One of the interesting aspects to the Women’s March on Chicago slated for Saturday, the first full day of Donald Trump’s presidency, is that it wasn’t organized by the usual suspects.

Not by politicians. Not by labor leaders. Not by the veterans of the women’s rights movement or the Hillary Clinton campaign.

Certainly, all of those forces will be represented in the finished product that expects to draw at least 40,000 marchers downtown in what could prove to be a dress rehearsal for the next four years.

But at the Chicago event’s core are 150 volunteers, most of them self-declared first-time organizers just getting their feet wet.

They met online in the aftermath of Trump’s election in hopes of coming up with a local alternative to the larger Women’s March in Washington on Saturday that is expected to draw 200,000 participants.

And like the marchers in Washington, they hope to be the start of something bigger, a new force in progressive politics or perhaps an old force better focused and re-energized.

OPINION

The tendency will be to view the marches both here and in Washington, complemented by dozens of other rallies across the country, as “anti-Trump” protests.

But the organizers say it is a call to action in support of protecting women’s rights and civil liberties and that focusing solely on Trump misses the point.

“It’s really so much more,” said Ann Scholhamer, who hosted the first meeting of the group in her North Side home. “He’s the face of it right now, but it’s really about all the sentiment and beliefs and threats that are behind him. He’s not the only one.”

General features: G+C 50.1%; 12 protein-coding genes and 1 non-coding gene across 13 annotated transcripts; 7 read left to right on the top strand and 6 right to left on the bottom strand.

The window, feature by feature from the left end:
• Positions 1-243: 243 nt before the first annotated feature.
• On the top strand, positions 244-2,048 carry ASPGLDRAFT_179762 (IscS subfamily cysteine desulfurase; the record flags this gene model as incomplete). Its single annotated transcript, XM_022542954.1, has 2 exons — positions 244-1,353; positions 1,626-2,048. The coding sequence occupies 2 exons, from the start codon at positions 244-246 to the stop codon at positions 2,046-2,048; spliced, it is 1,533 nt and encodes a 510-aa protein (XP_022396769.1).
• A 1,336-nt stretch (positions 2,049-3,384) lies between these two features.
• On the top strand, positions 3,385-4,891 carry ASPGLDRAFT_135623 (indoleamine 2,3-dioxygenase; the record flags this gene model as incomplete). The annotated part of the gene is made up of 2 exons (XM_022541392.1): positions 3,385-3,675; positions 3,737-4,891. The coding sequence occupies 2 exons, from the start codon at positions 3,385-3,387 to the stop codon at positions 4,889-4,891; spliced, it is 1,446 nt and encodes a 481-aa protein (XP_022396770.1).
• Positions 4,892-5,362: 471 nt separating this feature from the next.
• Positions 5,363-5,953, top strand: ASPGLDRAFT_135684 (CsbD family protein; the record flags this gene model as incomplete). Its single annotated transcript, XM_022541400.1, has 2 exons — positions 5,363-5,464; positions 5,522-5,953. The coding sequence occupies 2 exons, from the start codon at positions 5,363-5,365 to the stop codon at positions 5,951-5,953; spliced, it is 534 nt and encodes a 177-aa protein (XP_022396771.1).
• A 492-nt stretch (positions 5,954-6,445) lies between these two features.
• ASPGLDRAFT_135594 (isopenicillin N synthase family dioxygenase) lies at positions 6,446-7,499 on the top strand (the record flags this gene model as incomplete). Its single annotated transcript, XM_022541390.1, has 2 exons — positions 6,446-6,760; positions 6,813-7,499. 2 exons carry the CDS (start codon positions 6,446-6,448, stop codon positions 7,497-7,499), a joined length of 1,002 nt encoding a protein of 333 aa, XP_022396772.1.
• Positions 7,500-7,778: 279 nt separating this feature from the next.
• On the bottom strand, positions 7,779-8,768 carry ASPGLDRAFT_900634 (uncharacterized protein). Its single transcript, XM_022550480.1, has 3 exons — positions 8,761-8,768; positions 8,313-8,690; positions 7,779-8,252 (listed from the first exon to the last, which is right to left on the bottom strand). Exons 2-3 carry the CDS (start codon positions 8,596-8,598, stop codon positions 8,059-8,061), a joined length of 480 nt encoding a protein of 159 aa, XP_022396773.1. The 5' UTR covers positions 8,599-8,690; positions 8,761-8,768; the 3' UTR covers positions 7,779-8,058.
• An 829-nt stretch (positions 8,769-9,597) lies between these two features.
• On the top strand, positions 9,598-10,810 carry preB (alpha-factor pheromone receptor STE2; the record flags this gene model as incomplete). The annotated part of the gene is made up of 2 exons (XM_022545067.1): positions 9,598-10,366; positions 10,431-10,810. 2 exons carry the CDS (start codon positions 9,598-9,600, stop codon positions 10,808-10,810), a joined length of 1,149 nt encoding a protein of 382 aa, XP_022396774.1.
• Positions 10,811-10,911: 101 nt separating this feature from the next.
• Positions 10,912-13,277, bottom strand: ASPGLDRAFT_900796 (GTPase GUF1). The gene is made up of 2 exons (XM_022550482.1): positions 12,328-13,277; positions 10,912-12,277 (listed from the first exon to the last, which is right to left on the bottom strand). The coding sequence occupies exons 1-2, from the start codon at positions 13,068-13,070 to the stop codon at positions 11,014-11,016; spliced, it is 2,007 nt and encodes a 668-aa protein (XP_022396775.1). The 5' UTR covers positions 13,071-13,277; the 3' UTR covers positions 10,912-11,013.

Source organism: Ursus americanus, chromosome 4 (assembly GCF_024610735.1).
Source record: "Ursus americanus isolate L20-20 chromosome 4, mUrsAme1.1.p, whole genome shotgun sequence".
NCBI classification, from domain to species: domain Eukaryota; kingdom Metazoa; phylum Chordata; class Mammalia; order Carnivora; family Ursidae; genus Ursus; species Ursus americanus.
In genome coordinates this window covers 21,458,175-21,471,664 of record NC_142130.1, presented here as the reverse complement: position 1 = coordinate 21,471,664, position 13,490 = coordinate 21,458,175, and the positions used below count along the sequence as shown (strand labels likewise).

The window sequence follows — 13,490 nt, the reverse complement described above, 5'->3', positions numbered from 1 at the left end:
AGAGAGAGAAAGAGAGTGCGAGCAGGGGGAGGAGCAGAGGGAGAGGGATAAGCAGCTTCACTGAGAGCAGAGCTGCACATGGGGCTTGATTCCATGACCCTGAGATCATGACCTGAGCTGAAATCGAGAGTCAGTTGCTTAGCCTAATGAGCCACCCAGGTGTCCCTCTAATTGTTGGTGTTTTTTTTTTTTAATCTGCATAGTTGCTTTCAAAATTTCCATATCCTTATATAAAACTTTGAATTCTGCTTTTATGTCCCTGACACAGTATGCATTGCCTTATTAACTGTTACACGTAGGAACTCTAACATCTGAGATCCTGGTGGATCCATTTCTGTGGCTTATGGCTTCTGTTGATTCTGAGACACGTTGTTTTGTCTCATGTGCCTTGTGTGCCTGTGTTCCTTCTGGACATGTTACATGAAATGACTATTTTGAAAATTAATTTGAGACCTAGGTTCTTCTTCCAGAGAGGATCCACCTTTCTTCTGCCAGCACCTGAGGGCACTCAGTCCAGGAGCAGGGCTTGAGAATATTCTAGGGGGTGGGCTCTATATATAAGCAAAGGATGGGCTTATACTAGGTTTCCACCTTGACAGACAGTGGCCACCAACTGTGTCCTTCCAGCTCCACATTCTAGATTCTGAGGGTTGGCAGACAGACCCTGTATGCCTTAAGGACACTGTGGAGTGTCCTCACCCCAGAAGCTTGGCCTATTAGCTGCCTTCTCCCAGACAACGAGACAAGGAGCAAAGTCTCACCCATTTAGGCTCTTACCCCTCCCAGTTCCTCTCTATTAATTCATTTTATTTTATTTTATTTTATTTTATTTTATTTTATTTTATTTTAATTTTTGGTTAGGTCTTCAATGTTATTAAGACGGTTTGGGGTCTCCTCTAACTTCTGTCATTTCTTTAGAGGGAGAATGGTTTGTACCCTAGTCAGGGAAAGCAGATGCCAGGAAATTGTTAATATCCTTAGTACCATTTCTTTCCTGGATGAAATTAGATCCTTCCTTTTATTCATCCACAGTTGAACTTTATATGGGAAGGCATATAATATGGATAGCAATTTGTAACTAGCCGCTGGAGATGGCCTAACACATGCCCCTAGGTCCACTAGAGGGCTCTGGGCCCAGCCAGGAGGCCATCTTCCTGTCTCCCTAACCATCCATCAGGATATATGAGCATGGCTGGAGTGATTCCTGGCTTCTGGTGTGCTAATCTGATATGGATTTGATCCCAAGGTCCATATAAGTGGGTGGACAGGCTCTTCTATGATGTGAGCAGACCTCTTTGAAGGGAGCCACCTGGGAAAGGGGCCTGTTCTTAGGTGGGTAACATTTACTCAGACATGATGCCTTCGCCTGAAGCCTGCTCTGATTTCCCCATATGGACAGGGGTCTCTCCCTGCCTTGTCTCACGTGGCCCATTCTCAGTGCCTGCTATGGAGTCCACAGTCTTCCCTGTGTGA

That’s an important point. Even if Trump were out of the picture, the nasty stuff he stirred up in our society would still be there, looking for an outlet.

Back before the election, when so many of us were expecting Trump to lose, we had to realize that somebody else would just pick up where he left off.

At Tuesday’s press conference announcing plans for the march, there was no talk about the legitimacy of Trump’s election, which I appreciated.

Nobody said, “He’s not my president,” even if some of them were thinking it.

In fact, only one person who took the podium Tuesday even mentioned the President-elect by name, most of them preferring to direct their remarks to the “incoming administration.”

That doesn’t mean there won’t be speakers and protest signs taking disparaging aim at Trump on Saturday. I’d be disappointed if there weren’t.

But by focusing on the issues they want to protect, whether it’s affordable health care or immigrant rights or gay rights or abortion rights, they’ll have a better chance of attracting the American people to their side.

Busloads of marchers are expected to travel here from downstate, as well as from Indiana, Missouri and Wisconsin.

The group is expecting marchers to start gathering at 8:30 a.m. on Jackson Boulevard between Lake Shore Drive and Columbus Avenue with a program of speakers starting at 10 a.m.

The event was moved into the street from Grant Park to avoid tearing up the rain-soaked ground.

Although everyone, including men, are invited to join in the march, only women are scheduled to have speaking roles during the tentative 90-minute program.

The march itself is not scheduled to kick off until 11:30 a.m.

Notably, the route through the Loop takes the marchers nowhere near the Trump International Hotel & Tower on Wabash.

Organizers said going past Trump’s building would have made the march too long, and anyway as previously noted, they said: “It’s not primarily about that.”

They say this march is only the beginning.

It will need to be.